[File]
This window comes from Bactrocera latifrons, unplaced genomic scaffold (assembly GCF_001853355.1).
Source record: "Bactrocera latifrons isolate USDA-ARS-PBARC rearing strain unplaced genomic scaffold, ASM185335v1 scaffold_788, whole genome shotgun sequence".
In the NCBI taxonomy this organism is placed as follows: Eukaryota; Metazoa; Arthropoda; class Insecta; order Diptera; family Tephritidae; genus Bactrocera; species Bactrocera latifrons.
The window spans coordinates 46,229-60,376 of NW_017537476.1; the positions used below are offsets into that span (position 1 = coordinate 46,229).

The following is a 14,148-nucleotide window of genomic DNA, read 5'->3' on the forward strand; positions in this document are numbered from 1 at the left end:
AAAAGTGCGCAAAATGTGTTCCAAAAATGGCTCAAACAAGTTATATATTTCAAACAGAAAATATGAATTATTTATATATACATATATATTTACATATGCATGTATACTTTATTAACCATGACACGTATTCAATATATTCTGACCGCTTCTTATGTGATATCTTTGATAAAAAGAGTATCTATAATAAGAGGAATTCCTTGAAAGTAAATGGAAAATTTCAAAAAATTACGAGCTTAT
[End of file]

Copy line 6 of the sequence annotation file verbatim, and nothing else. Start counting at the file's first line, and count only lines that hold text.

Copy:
AAAAGTGCGCAAAATGTGTTCCAAAAATGGCTCAAACAAGTTATATATTTCAAACAGAAAATATGAATTATTTATATATACATATATATTTACATATGCATGTATACTTTATTAACCATGACACGTATTCAATATATTCTGACCGCTTCTTATGTGATATCTTTGATAAAAAGAGTATCTATAATAAGAGGAATTCCTTGAAAGTAAATGGAAAATTTCAAAAAATTACGAGCTTAT